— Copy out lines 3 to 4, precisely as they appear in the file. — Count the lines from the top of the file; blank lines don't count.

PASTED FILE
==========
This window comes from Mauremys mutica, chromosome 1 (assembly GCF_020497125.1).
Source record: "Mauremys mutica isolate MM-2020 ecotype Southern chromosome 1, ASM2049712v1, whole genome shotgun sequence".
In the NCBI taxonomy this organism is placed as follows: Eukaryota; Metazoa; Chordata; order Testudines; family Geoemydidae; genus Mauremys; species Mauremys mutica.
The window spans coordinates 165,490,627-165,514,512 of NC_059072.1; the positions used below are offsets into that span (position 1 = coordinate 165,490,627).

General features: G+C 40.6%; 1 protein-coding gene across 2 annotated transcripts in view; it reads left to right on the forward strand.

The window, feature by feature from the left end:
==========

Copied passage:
In the NCBI taxonomy this organism is placed as follows: Eukaryota; Metazoa; Chordata; order Testudines; family Geoemydidae; genus Mauremys; species Mauremys mutica.
The window spans coordinates 165,490,627-165,514,512 of NC_059072.1; the positions used below are offsets into that span (position 1 = coordinate 165,490,627).